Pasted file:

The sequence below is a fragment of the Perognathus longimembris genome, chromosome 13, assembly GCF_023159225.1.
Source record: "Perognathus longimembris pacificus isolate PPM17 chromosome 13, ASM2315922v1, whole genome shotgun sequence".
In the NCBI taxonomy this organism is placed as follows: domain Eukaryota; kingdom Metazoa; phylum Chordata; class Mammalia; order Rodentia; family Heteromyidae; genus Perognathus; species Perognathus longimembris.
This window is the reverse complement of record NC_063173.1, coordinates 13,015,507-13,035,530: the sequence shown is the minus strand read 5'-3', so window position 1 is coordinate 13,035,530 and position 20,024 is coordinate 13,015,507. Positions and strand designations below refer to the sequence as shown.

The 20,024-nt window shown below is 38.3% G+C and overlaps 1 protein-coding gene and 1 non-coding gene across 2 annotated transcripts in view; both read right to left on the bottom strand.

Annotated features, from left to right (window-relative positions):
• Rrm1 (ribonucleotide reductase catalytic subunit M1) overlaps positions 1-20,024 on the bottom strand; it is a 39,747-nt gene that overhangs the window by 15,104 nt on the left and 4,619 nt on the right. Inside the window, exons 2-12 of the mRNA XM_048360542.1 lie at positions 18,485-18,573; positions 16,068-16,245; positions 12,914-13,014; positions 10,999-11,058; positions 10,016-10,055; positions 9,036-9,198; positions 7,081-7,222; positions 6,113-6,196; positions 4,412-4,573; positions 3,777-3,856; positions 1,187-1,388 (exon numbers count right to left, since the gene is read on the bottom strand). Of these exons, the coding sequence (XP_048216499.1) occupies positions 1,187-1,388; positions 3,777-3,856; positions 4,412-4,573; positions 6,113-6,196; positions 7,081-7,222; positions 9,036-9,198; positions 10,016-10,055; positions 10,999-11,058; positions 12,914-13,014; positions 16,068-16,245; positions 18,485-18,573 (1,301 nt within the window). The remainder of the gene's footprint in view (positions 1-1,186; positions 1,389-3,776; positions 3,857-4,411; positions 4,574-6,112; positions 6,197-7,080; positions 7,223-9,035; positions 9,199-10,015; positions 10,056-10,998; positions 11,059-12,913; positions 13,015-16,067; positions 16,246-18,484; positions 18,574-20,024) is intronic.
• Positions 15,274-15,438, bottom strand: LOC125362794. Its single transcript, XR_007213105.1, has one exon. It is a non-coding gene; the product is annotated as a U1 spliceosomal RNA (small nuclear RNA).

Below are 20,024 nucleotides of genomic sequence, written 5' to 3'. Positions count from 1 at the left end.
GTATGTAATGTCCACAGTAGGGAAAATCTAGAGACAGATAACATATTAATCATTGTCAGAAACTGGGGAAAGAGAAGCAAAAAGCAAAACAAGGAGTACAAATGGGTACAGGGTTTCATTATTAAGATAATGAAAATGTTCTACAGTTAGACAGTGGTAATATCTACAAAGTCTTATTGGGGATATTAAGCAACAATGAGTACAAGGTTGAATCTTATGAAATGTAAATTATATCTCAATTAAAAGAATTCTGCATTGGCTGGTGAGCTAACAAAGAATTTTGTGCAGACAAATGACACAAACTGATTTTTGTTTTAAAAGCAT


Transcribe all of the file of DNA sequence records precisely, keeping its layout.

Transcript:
The sequence below is a fragment of the Perognathus longimembris genome, chromosome 13, assembly GCF_023159225.1.
Source record: "Perognathus longimembris pacificus isolate PPM17 chromosome 13, ASM2315922v1, whole genome shotgun sequence".
In the NCBI taxonomy this organism is placed as follows: domain Eukaryota; kingdom Metazoa; phylum Chordata; class Mammalia; order Rodentia; family Heteromyidae; genus Perognathus; species Perognathus longimembris.
This window is the reverse complement of record NC_063173.1, coordinates 13,015,507-13,035,530: the sequence shown is the minus strand read 5'-3', so window position 1 is coordinate 13,035,530 and position 20,024 is coordinate 13,015,507. Positions and strand designations below refer to the sequence as shown.

The 20,024-nt window shown below is 38.3% G+C and overlaps 1 protein-coding gene and 1 non-coding gene across 2 annotated transcripts in view; both read right to left on the bottom strand.

Annotated features, from left to right (window-relative positions):
• Rrm1 (ribonucleotide reductase catalytic subunit M1) overlaps positions 1-20,024 on the bottom strand; it is a 39,747-nt gene that overhangs the window by 15,104 nt on the left and 4,619 nt on the right. Inside the window, exons 2-12 of the mRNA XM_048360542.1 lie at positions 18,485-18,573; positions 16,068-16,245; positions 12,914-13,014; positions 10,999-11,058; positions 10,016-10,055; positions 9,036-9,198; positions 7,081-7,222; positions 6,113-6,196; positions 4,412-4,573; positions 3,777-3,856; positions 1,187-1,388 (exon numbers count right to left, since the gene is read on the bottom strand). Of these exons, the coding sequence (XP_048216499.1) occupies positions 1,187-1,388; positions 3,777-3,856; positions 4,412-4,573; positions 6,113-6,196; positions 7,081-7,222; positions 9,036-9,198; positions 10,016-10,055; positions 10,999-11,058; positions 12,914-13,014; positions 16,068-16,245; positions 18,485-18,573 (1,301 nt within the window). The remainder of the gene's footprint in view (positions 1-1,186; positions 1,389-3,776; positions 3,857-4,411; positions 4,574-6,112; positions 6,197-7,080; positions 7,223-9,035; positions 9,199-10,015; positions 10,056-10,998; positions 11,059-12,913; positions 13,015-16,067; positions 16,246-18,484; positions 18,574-20,024) is intronic.
• Positions 15,274-15,438, bottom strand: LOC125362794. Its single transcript, XR_007213105.1, has one exon. It is a non-coding gene; the product is annotated as a U1 spliceosomal RNA (small nuclear RNA).

Below are 20,024 nucleotides of genomic sequence, written 5' to 3'. Positions count from 1 at the left end.
GTATGTAATGTCCACAGTAGGGAAAATCTAGAGACAGATAACATATTAATCATTGTCAGAAACTGGGGAAAGAGAAGCAAAAAGCAAAACAAGGAGTACAAATGGGTACAGGGTTTCATTATTAAGATAATGAAAATGTTCTACAGTTAGACAGTGGTAATATCTACAAAGTCTTATTGGGGATATTAAGCAACAATGAGTACAAGGTTGAATCTTATGAAATGTAAATTATATCTCAATTAAAAGAATTCTGCATTGGCTGGTGAGCTAACAAAGAATTTTGTGCAGACAAATGACACAAACTGATTTTTGTTTTAAAAGCAT